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Senior’s internship finds him designing hot wheels

USC Viterbi student working on motorsports in England returns to LA for a day and talks about his experience

Jason Zide left Los Angeles with a dream and returned with a racecar.

The USC Viterbi School of Engineering student is in the midst of deferring his senior year to finish a 12-month internship with the Infiniti Red Bull Racing Formula One team.

Getting a break from 10-hour days of research on the world’s fastest cars at Infiniti Red Bull headquarters in England, Zide flew back to Southern California, serving as an ambassador for the company’s Performance Engineering Academy.

As part of a college tour to attract applicants for a second run of internships, Infiniti planted a Formula One car on the Engineering Quad in late April. Next to the Infiniti Red Bull show car sat Zide’s other pride and joy — a still unpainted USC Racing vehicle named Stacy. The vehicles didn’t appear to be all that different — minus the bigger tires, full detailing and about 100 miles per hour of power.

“It was exciting to see the USC Racing car next to the Infiniti Red Bull F1,” said Zide, who was flying back to England that night. “These are the two projects on which I’ve been working so heavily. Stacy isn’t quite finished yet, but she looked like she belonged.”

In the fast lane

Zide dreamed of someday reaching the apex of motorsports as an engineer for a Formula One team, but he saw it as the end game of his career long after completing his mechanical engineering degree and getting experience at lower levels of racing.

Then along with 1,500 other engineering students around the world, he applied for the first Infiniti Performance Engineering Academy, acing a Skype interview and regional competition before winning one of three spots in a three-day shootout event of intensive interviews, practical tests and technical challenges.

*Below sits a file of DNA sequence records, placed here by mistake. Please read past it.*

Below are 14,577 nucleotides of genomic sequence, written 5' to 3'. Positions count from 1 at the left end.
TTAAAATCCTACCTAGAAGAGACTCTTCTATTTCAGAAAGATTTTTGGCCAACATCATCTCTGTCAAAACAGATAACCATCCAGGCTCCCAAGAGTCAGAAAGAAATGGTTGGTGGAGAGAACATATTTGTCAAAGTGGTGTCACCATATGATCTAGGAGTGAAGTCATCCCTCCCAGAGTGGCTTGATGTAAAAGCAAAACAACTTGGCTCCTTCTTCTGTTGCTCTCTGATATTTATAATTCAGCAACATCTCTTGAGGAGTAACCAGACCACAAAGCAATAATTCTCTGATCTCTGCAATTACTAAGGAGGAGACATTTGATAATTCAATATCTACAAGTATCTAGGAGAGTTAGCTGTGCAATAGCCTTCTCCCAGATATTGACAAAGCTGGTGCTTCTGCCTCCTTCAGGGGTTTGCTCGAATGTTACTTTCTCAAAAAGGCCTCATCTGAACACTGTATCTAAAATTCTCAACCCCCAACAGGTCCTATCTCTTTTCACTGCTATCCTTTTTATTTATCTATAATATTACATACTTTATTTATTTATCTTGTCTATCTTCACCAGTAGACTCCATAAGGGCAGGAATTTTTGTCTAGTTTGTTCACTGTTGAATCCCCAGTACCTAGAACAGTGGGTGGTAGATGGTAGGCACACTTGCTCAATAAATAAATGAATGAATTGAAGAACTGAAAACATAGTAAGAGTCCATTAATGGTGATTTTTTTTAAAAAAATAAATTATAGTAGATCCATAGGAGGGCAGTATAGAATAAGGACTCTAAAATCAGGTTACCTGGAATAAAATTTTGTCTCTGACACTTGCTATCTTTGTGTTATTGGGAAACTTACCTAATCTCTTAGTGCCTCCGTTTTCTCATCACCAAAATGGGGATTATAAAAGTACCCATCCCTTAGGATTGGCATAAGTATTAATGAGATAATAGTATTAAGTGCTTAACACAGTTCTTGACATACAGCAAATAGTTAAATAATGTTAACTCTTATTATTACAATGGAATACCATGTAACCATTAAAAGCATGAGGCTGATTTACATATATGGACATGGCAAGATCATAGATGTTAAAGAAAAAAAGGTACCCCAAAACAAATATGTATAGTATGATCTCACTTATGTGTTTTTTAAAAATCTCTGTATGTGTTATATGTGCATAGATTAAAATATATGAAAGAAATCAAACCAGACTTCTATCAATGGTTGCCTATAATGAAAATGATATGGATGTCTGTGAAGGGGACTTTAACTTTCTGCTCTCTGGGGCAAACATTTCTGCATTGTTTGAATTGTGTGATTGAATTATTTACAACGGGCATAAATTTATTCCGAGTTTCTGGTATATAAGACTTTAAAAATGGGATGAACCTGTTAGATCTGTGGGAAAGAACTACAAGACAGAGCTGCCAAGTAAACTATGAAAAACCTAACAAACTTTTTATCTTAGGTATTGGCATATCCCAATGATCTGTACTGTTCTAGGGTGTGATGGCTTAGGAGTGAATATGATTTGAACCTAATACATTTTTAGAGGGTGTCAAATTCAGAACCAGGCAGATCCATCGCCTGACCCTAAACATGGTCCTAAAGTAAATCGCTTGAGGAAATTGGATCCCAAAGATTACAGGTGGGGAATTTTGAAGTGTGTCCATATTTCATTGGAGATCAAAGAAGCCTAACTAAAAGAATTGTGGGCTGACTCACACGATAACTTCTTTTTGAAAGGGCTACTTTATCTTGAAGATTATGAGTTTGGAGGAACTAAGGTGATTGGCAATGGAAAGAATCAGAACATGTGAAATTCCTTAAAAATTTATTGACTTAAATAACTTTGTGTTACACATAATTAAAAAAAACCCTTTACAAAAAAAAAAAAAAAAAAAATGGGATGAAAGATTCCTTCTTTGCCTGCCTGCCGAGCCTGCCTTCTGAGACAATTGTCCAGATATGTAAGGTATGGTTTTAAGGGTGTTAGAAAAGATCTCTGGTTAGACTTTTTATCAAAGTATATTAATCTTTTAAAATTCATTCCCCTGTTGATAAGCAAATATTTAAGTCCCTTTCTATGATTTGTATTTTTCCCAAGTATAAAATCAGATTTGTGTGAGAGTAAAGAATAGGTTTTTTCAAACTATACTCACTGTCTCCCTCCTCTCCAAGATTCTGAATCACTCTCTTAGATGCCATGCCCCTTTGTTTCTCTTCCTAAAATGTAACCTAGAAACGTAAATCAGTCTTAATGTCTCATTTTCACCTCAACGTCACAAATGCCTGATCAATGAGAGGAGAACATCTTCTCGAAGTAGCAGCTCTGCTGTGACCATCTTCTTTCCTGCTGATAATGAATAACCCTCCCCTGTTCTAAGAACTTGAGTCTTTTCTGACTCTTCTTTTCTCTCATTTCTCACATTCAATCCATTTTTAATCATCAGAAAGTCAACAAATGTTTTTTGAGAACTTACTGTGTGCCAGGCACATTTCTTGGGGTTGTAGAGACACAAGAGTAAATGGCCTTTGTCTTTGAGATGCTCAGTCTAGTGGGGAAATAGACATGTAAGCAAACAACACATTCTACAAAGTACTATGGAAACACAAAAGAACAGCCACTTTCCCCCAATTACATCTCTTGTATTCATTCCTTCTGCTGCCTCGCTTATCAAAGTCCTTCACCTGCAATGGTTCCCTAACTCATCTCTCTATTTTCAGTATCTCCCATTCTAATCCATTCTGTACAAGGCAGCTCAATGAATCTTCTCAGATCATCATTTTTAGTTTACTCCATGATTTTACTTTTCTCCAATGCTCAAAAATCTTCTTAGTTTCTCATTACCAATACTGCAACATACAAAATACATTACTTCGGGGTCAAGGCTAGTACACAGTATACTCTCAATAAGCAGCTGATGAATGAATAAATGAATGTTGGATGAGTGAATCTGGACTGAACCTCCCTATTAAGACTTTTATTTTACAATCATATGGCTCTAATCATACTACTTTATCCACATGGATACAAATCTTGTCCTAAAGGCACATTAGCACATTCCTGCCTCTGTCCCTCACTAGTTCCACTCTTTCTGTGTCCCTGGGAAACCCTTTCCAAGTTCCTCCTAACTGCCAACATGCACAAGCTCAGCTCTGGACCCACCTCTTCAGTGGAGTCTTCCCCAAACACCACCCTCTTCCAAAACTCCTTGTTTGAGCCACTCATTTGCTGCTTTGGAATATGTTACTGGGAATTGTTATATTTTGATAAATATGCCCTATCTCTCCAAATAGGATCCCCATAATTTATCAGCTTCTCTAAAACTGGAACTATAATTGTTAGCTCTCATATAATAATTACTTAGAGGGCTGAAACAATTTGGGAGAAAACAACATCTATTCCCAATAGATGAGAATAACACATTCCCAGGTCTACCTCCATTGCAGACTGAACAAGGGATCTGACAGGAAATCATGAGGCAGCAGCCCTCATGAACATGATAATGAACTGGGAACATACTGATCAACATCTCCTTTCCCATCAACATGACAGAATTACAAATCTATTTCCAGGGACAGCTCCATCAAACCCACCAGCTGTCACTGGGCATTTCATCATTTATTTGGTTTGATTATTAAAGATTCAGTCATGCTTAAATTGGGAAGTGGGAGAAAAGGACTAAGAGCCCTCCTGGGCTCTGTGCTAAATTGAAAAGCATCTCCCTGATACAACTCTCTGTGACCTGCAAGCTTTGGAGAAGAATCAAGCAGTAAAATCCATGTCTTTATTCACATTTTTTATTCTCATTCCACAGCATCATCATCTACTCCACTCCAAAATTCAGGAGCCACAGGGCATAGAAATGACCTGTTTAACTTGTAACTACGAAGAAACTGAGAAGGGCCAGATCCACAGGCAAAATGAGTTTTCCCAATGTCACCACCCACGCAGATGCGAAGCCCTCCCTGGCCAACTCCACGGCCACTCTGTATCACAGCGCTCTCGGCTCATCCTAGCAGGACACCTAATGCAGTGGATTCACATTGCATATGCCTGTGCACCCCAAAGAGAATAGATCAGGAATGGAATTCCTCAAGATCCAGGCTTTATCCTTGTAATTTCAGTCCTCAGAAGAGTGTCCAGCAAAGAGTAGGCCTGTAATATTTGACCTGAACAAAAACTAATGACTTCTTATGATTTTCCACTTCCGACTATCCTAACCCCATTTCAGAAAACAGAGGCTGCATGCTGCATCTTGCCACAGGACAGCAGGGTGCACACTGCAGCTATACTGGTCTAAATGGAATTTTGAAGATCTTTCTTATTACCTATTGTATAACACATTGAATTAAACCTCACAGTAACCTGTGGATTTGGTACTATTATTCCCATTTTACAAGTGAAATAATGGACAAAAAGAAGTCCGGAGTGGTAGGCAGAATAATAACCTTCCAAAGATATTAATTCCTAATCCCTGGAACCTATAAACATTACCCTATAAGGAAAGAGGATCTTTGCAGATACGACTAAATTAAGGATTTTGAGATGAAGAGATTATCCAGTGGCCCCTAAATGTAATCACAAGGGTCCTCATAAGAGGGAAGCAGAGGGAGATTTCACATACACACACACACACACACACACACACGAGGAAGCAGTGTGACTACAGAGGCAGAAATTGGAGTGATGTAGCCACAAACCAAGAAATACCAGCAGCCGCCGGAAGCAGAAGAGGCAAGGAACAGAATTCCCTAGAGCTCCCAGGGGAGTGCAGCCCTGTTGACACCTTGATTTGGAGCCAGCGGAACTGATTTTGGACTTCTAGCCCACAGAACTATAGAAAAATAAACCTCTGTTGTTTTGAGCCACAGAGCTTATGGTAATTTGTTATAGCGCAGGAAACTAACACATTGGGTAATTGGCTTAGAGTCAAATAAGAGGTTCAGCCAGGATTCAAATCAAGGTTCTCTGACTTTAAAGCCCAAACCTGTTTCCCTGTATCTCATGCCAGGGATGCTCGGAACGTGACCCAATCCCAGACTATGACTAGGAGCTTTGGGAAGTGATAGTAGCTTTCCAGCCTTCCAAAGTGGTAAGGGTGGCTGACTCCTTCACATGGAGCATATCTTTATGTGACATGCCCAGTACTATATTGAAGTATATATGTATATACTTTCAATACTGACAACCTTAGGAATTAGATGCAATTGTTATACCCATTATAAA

Suddenly he was off to England last September for a full-time paid position with Infiniti Red Bull Racing’s transmission design team, a position that came with complimentary living quarters and use of an Infiniti Q50 company car.

He previously had summer internships with Infiniti’s North American Technical Center and Tesla Motors, but those were nothing like the hands-on experience he’s had with the F1 team. In his first eight months on the job, he has designed 80 parts on the Infiniti Red Bull car, which is competing in the 2015 Formula One season.

I didn’t expect to be able to contribute this much.

Jason Zide

“I didn’t expect to be able to contribute this much, honestly,” Zide said. “They really expect a lot from their interns. It was a very steep learning curve initially to get up to the pace of an F1, but it’s exciting and I’ve learned a tremendous amount in terms of design philosophy, manufacturing techniques and research and development on some technologies to which I probably wouldn’t otherwise have been exposed.”

Born to design

The rain and colder temperatures in the United Kingdom took some getting used to for the Laguna Beach native, as did driving on left side of the road. But he got over it quickly.

Zide’s passion for motorsports started at a young age, from working on cars with his father, a recently retired radiologist who made a hobby out of restoring and racing vintage cars, particularly Alfa Romeos. He began creating and racing his own go-karts at the age of 8, realizing his talents were more in the design phase than behind the wheel.

As a freshman, he signed up for USC Racing. The team builds a new racecar from scratch each school year, entering it in Formula SAE competitions against other colleges. Even from abroad, Zide has served as project manager for Stacy by putting in three to four hours a day after work reviewing the team’s progress.

“We were pretty stoked as a team to have one of our members get to work on a Formula One car,” said Yann Staelens, a lecturer at USC Viterbi who serves as faculty adviser to USC Racing. “It’s great to have him come back for a day, but we’re really excited about him returning in the fall. He’s seeing how professional teams do it, and we’ll try to apply some of that knowledge here at USC.”

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